Format: Mass Market Paperback
. . .this is a much stronger effort in the "Incarnations of Immortality" series than "Bearing an Hourglass".
While the first volume of this series involved Death, and the second Time, this volume turns to Fate -- in all three of her traditional aspects. Like the previous volume, the stage is set rather well in the opening chapters. Unlike the previous volume, the novel continues well! Of particular note: the relationship of the three women who share the single body of Fate; the recognized voluntary "temporariness" of their several assignments; the role that Fate has to play with relation to Free-Will (a concept Anthony seems to accept); and (on a rather humorous note) the visit of Fate and Nature to a temporary "hell" constructed for the sole purpose of convincing humanity that hell is, after all, a pretty nifty place. (The women were not fooled!)
The greatest weakness? The final battle between Fate and Satan. Totally unconvincing, even for fantasy.
Nevertheless, like "On a Pale Horse", this novel should be read by seminary students to give them fresh perspectives on the difficult questions which people ask in times of crisis.
An outstanding read.
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10 of 12 people found the following review helpful By S. Brigham on August 18, 2010
Format: Mass Market Paperback
I am an avid fantasy fan, and upon recommendations from a few friends, I began to read Piers Anthony's immortal series. While On a Pale Horse was interesting and unique enough to hook me in. The series started to decline as I began to notice a pattern in these books that was quite disturbing.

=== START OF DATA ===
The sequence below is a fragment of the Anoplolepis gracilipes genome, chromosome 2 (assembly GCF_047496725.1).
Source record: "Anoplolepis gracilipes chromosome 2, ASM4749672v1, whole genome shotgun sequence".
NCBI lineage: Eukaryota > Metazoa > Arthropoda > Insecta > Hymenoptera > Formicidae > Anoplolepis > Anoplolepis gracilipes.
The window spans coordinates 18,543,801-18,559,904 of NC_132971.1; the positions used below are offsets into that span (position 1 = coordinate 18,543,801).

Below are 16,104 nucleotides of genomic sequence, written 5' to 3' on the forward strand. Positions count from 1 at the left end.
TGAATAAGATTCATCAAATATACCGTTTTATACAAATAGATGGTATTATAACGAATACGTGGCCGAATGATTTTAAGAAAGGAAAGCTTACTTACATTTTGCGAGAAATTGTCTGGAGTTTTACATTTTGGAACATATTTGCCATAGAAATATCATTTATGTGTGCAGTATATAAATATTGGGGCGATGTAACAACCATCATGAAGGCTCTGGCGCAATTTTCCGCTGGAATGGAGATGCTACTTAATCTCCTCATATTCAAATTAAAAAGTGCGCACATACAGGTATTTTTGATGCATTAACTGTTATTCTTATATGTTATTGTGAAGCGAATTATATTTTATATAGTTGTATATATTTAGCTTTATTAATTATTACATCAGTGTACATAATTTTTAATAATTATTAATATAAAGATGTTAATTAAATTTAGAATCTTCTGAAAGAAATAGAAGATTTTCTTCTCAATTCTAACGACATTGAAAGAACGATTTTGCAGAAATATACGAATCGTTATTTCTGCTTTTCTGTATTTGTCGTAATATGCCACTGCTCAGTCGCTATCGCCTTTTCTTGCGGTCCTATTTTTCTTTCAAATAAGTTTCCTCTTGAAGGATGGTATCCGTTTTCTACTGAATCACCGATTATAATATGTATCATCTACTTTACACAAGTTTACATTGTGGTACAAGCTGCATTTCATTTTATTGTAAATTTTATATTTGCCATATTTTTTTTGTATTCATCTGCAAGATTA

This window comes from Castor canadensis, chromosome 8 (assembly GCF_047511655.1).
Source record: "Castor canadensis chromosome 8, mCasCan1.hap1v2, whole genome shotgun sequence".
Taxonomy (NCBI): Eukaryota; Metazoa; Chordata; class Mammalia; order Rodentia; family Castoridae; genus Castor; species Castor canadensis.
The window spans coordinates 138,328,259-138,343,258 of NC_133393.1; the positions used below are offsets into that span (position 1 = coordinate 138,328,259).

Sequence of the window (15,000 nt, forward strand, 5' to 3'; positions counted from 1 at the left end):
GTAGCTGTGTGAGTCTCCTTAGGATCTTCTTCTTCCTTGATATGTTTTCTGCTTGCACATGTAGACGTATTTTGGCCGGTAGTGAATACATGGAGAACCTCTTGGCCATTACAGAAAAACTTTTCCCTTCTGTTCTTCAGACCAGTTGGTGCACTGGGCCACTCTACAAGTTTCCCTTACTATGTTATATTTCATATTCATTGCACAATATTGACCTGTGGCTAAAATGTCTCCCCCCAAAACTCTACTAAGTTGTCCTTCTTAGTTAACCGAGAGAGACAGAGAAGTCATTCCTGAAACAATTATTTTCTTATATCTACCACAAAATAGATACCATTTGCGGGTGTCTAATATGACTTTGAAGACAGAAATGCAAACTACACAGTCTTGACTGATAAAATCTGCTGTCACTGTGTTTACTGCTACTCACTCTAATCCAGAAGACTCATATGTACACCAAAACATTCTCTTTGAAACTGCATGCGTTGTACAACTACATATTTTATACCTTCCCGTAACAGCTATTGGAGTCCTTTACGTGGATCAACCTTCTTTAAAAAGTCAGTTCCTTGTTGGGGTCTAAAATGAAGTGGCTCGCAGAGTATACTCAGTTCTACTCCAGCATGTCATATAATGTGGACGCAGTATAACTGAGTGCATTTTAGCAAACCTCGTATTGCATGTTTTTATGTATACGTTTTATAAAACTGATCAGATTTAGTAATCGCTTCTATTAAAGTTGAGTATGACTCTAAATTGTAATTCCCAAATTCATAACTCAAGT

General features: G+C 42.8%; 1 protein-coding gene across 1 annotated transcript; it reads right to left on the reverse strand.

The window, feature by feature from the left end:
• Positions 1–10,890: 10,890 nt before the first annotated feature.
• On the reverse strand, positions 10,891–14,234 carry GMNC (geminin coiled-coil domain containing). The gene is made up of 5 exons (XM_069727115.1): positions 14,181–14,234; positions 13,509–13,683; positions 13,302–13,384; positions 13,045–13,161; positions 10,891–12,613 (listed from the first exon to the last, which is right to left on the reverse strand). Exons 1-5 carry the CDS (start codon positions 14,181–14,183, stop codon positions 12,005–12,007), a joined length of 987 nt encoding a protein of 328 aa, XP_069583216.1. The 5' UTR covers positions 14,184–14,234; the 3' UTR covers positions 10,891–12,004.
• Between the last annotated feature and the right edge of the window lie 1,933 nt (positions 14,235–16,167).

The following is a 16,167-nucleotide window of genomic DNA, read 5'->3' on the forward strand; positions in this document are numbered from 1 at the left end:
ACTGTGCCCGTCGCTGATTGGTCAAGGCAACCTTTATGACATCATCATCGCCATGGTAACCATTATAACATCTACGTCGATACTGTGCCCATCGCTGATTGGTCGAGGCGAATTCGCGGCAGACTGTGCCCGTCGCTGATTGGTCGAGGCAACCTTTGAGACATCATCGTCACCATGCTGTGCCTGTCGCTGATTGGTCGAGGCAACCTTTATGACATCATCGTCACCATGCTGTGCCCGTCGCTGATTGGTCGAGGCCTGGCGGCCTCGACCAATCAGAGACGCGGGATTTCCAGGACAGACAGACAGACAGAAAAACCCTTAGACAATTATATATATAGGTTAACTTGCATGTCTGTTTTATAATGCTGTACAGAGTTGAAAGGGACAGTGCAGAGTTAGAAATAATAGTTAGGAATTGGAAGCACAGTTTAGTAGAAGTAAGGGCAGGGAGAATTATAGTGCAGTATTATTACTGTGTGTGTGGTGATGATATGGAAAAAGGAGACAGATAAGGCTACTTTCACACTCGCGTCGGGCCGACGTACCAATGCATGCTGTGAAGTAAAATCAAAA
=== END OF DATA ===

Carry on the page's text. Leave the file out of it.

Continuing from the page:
First, each book is essentially the same plot. Each have a mortal person who is seemingly unremarkable, that person suffers some tragedy - becomes an incarnation, Satan tricks them, they get revenge on Satan. All three books follow this outline in pretty much the same way. I stopped reading after With a Tangled Skein, but I'd be willing to bet a million dollars that the next incarnation books follow that same plot as well.

Next, and what was most surprising to me was the sexism in his books. The first book it went almost unnoticed, but by the second, I started picking up on how Piers enjoys portraying his women. He goes into remarkable detail into describing the women in his books; he intricately talks about their "heaving bosoms",perfect figures, and the way their flesh bounces and jiggles, ect. But nowhere does he ever mention, for example, a man's bulging biceps or hard abs. In fact, he barely describes the male characters at all. This imbalance lead me to having a detailed picture in my mind of the female characters, while the male characters became a sort of grey blob in my mind.

Then I read With a Tangled Skien. Now, I'm not the type of person to scream "sexist!" everywhere I see it. In fact, I pretty much can't stand femi-natzis. However, when the main character of the book I'm reading is crying every other page for no apparent reason, I start to scratch my head. Is this what Piers Anthony thinks of women? That they cry and fly into emotional rages at the drop of a hat.
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4 of 4 people found the following review helpful By James Duckett TOP 1000 REVIEWERVINE VOICE on April 28, 2004
Format: Mass Market Paperback
I loved the first book, wasn't too wild about the second one, but could not put this third book down. It was WONDERFUL, a great addition to the Incarnations of Immortality series. It is nice to see the big story really start to develop. I had started loosing hope on the second book (I would suggest skipping it) but am really committed to the story now that I've finished the third one.
Niobe is a character and her life is a real joy to read. It is great to see how her hand in the great game that Satan has bestowed upon the Incarnations. The story never lets up and never gets boring. I can't wait to read the rest of the series!